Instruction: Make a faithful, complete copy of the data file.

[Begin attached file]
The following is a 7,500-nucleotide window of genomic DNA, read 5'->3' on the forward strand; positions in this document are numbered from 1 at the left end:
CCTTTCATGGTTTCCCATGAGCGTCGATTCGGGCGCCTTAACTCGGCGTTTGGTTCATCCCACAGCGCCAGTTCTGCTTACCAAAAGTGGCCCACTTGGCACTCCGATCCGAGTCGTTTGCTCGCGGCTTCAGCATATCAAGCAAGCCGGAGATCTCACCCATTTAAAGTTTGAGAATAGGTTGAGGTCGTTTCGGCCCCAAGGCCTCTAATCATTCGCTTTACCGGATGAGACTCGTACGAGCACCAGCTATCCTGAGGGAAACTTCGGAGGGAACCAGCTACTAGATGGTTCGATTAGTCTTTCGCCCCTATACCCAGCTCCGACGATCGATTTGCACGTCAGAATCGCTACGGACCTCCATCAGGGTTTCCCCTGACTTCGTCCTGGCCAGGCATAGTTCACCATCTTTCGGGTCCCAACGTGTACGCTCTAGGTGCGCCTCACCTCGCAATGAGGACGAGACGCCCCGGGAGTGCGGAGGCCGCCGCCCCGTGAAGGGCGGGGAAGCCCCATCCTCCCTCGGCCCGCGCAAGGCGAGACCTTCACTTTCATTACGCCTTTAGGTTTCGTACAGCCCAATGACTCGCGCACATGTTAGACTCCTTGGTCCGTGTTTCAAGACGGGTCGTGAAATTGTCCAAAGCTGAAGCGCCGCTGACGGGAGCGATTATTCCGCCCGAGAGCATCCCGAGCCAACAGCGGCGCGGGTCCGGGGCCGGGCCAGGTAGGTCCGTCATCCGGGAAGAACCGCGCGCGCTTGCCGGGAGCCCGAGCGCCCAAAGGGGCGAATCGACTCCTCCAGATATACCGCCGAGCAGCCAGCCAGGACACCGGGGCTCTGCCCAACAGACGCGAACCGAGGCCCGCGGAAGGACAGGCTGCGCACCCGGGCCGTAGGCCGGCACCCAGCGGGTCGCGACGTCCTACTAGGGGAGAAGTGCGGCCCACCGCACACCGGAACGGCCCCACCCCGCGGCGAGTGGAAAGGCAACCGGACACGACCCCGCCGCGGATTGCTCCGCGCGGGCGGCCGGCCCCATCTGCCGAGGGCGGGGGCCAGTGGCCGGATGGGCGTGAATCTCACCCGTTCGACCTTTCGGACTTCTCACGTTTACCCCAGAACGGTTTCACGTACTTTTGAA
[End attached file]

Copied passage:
The following is a 7,500-nucleotide window of genomic DNA, read 5'->3' on the forward strand; positions in this document are numbered from 1 at the left end:
CCTTTCATGGTTTCCCATGAGCGTCGATTCGGGCGCCTTAACTCGGCGTTTGGTTCATCCCACAGCGCCAGTTCTGCTTACCAAAAGTGGCCCACTTGGCACTCCGATCCGAGTCGTTTGCTCGCGGCTTCAGCATATCAAGCAAGCCGGAGATCTCACCCATTTAAAGTTTGAGAATAGGTTGAGGTCGTTTCGGCCCCAAGGCCTCTAATCATTCGCTTTACCGGATGAGACTCGTACGAGCACCAGCTATCCTGAGGGAAACTTCGGAGGGAACCAGCTACTAGATGGTTCGATTAGTCTTTCGCCCCTATACCCAGCTCCGACGATCGATTTGCACGTCAGAATCGCTACGGACCTCCATCAGGGTTTCCCCTGACTTCGTCCTGGCCAGGCATAGTTCACCATCTTTCGGGTCCCAACGTGTACGCTCTAGGTGCGCCTCACCTCGCAATGAGGACGAGACGCCCCGGGAGTGCGGAGGCCGCCGCCCCGTGAAGGGCGGGGAAGCCCCATCCTCCCTCGGCCCGCGCAAGGCGAGACCTTCACTTTCATTACGCCTTTAGGTTTCGTACAGCCCAATGACTCGCGCACATGTTAGACTCCTTGGTCCGTGTTTCAAGACGGGTCGTGAAATTGTCCAAAGCTGAAGCGCCGCTGACGGGAGCGATTATTCCGCCCGAGAGCATCCCGAGCCAACAGCGGCGCGGGTCCGGGGCCGGGCCAGGTAGGTCCGTCATCCGGGAAGAACCGCGCGCGCTTGCCGGGAGCCCGAGCGCCCAAAGGGGCGAATCGACTCCTCCAGATATACCGCCGAGCAGCCAGCCAGGACACCGGGGCTCTGCCCAACAGACGCGAACCGAGGCCCGCGGAAGGACAGGCTGCGCACCCGGGCCGTAGGCCGGCACCCAGCGGGTCGCGACGTCCTACTAGGGGAGAAGTGCGGCCCACCGCACACCGGAACGGCCCCACCCCGCGGCGAGTGGAAAGGCAACCGGACACGACCCCGCCGCGGATTGCTCCGCGCGGGCGGCCGGCCCCATCTGCCGAGGGCGGGGGCCAGTGGCCGGATGGGCGTGAATCTCACCCGTTCGACCTTTCGGACTTCTCACGTTTACCCCAGAACGGTTTCACGTACTTTTGAA